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Legume prices quintupled in Germany

"Due to the floods in Kenya, we are operating at 15 percent of normal volumes"

Kenya has been grappling with heavy rainfall and numerous floods since March. This has also had significant repercussions for the fruit and vegetable (F&V) exports from the East African country. Belgian company Starfruit, which deals with peas and beans from Kenya throughout the year, has also seen only a fraction of the 'normal' volumes arriving due to the massive water damage. "The news has been pushed to the background lately, as there's been a lot of other news. Customers are sometimes surprised when we explain why the prices are currently so high," says Ive Lambert from the Flemish importer.

Entire villages are submerged, homes destroyed, and food supplies washed away, as reported by the Red Cross. "What they have experienced in Kenya in the past weeks is also unprecedented for them, as we understand," Ive continues. "It's more than double a normal rainy season. We see images of entire airports covered with 30 cm of water across their surfaces. That tells you enough. It also means that we are operating with only about 15 to 20 percent of the normal volumes. It's really pitifully low."

"This applies to the peas, but also to the beans. It's a bit less severe for the latter, as they are less sensitive to rain than peas. Moreover, you also have Egypt and Morocco in the market. Even with peas, we see that Zimbabwe is now coming in with its new harvest. However, production there is also delayed because they've had more rain than usual. It's not as exceptional as in Kenya, but we can certainly say the market is disrupted. They can absorb some of it, but these are volumes we also get in other years, so there remains a significant shortage."

And the trader sees this situation continuing for the coming weeks. "This situation naturally has its consequences for the supply at the moment, but also in the coming weeks to months they will continue to see the effects. When it rains this hard, you can't plant either, so the problem will drag on for a few months. Nobody is happy about this, but let's say that it's terrible for the people there. It hasn't even made the news in many cases, but it's really a disaster," concludes Ive.

Legume prices quintupled in Germany
In Kenya, heavy rainfall and floods have resulted in 228 deaths. More than 220,000 people have been affected, and Cyclone "Hidaya" is approaching. The natural disaster has already caused severe damage in large parts of the East African Republic, especially to the horticulture sector, affecting exports, for example, to Germany.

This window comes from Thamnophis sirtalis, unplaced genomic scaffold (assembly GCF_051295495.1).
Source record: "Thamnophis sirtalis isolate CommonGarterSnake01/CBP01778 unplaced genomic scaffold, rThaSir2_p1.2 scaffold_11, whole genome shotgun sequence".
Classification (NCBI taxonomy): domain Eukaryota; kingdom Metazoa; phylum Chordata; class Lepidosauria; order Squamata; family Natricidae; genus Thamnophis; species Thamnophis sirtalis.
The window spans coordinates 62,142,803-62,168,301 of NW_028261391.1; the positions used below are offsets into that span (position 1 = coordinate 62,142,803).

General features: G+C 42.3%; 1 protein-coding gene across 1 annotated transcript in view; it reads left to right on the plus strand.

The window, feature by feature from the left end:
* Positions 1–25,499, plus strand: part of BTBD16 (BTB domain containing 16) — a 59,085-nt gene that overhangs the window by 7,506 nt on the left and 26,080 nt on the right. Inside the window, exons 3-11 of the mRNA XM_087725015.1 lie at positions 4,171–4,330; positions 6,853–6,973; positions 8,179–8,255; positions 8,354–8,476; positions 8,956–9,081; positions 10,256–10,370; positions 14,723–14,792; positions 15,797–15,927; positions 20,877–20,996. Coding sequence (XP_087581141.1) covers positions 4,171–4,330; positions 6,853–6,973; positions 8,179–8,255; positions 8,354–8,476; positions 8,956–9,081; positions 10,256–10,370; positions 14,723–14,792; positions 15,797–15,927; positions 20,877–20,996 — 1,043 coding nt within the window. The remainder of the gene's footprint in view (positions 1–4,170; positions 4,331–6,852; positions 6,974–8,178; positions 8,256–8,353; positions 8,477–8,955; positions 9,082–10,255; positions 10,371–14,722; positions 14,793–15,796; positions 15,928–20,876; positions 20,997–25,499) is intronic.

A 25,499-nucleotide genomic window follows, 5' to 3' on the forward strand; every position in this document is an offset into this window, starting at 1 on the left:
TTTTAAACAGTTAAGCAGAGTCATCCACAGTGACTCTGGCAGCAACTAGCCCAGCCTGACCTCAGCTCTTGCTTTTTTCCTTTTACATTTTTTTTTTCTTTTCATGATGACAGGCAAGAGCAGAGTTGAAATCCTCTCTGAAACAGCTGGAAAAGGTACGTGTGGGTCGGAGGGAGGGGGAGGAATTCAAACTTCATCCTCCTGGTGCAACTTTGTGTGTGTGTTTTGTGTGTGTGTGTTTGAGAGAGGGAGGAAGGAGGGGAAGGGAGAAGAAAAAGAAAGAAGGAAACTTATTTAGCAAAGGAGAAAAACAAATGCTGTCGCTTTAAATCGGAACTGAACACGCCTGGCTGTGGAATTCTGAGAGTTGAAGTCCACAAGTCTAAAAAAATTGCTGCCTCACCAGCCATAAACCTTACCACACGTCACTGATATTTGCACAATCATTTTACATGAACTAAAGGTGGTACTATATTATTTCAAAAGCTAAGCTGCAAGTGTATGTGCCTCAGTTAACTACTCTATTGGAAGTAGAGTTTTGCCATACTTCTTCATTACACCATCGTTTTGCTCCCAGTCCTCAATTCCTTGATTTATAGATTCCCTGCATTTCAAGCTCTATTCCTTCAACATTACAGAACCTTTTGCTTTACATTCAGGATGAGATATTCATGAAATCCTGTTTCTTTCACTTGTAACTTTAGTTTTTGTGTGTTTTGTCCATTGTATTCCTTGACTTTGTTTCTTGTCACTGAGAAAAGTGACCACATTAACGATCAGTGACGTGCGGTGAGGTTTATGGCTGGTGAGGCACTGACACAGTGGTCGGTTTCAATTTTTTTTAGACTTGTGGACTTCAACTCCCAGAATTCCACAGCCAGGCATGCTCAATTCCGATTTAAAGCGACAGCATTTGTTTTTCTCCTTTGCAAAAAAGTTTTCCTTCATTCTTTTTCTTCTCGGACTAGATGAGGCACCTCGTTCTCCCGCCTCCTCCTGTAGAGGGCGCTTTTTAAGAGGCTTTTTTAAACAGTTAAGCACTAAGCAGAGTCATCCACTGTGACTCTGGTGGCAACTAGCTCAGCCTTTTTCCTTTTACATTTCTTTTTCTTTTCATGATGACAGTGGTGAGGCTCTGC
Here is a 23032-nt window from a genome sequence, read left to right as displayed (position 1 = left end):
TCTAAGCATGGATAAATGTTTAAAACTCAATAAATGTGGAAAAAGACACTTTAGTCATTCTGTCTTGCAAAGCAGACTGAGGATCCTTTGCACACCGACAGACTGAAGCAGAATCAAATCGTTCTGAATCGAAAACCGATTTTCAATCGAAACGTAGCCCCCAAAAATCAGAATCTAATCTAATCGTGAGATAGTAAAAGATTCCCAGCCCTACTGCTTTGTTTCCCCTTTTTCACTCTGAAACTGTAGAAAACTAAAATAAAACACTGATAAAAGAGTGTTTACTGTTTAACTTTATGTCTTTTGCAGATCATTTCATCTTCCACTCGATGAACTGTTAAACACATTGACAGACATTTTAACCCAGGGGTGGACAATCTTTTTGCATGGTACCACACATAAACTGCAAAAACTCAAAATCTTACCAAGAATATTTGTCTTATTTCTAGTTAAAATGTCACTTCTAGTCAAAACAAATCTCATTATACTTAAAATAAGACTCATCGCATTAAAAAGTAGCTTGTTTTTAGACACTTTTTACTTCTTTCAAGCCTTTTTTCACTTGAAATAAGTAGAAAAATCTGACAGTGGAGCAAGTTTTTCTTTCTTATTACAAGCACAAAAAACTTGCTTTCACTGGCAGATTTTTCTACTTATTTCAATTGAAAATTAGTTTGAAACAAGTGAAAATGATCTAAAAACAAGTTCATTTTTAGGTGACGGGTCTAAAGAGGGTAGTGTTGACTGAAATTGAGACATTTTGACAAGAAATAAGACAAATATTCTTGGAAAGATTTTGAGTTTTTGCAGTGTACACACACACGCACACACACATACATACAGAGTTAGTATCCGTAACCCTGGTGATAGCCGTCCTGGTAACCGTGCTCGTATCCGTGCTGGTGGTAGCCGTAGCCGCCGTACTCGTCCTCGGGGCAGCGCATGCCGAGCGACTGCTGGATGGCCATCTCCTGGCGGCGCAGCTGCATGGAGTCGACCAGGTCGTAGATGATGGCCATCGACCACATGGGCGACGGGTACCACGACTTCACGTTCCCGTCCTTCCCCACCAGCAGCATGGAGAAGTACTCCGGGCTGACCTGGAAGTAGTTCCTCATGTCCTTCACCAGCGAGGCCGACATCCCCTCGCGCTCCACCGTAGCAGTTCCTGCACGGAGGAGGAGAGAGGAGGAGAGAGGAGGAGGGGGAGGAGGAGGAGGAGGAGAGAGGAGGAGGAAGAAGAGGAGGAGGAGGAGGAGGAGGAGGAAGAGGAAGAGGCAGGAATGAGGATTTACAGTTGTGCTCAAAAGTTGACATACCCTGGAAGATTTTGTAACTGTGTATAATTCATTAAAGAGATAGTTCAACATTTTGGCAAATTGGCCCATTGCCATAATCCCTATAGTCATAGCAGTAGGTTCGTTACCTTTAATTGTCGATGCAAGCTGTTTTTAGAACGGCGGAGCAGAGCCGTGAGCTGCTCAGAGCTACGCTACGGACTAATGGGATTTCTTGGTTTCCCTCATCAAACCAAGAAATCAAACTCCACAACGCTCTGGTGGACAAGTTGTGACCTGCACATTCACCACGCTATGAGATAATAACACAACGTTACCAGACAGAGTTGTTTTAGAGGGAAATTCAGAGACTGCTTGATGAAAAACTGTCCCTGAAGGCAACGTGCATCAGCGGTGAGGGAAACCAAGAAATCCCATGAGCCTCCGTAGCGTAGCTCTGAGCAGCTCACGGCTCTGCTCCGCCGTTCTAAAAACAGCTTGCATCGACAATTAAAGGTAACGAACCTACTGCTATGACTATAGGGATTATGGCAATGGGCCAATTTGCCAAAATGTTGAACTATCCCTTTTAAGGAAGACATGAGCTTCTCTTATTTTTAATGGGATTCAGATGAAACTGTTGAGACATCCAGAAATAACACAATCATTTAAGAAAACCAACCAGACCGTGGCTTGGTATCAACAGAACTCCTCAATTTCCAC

The flooding has hit Kenyan legume cultivation particularly hard.

Limited availability of legumes
The severely affected region around Mount Kenya, in the heart of Kenya, is known as the main cultivation area for sugar peas and chickpeas, which are exported to Europe around this time of the year, namely April and May. "The flood hit us full force," reports Bertrand Sabadie of Elbefruit, based in Hamburg. "Due to the poor quality and the residue problem, we currently have very little export product available. Overall, the volume of our contract cultivation has dropped by as much as 70%."

The situation accordingly affects the price level of both products, Sabadie continues. "Prices have skyrocketed in the past three weeks and are still rising. We only expect a slight recovery in the market from the end of week 21, as soon as the first air freight from Peru hits the market, quickly followed by products from Zimbabwe. Overall, the supply situation will definitely remain extremely critical until the end of the month."

The supply situation for air-freighted cut herbs has been fine so far. Philippe Kahn, importer and director of Munich-based Herbafrucht, summarizes that the quality and availability of herbs are still good. "The availability of sugar peas and Kenyan beans, on the other hand, is almost zero. Since the season in Egypt ended a few months ago, there simply are no products available."

Flooding in Kenya.

Low harvest
Due to the continuous catastrophic rainfall since April, there have been soil erosion and failed harvests, especially in the highlands. In the lower-lying areas, the rains have led to flooding. "The quality of sugar peas and chickpeas, mainly grown in the highland areas, has been severely affected by green and black spot and other fungal diseases. This, in turn, has led to significant losses for local growers, as they were unable to protect the crops in many places due to the abundant rainfall. Especially the green beans suffered from fungus and the associated quality problems," says Stella Rasmussen, born in Kenya and director of the eponymous company in Meerbusch.

The high costs for crop protection and seeds only make it worse, Stella continues. "Unfortunately, this will lead to especially small-scale growers being increasingly excluded from the chain. The yield, i.e., the ratio of gross yield to packaged and exportable products, shows a strongly declining trend. Normally, the yield for green beans is 70-80% and for sugar peas and chickpeas about 65-70%. Due to the weaker quality, which currently makes up the largest part of the market, this figure has dropped to about 50% for green beans and 30-40% for sugar peas and chickpeas. This means, for example, that an exporter receiving 1,000 kg of raw product can only package and bring to market 500 kg of green beans and 300-400 kg of chickpeas and sugar peas. This is also reflected in the prices: overall, prices in the entire legume category have quintupled in a very short time."

For more information:

For more information:
Ive Lambert
Werkhuizenkaai 112
Brussels - Belgium
+32 (0)2242 0876
[email protected]

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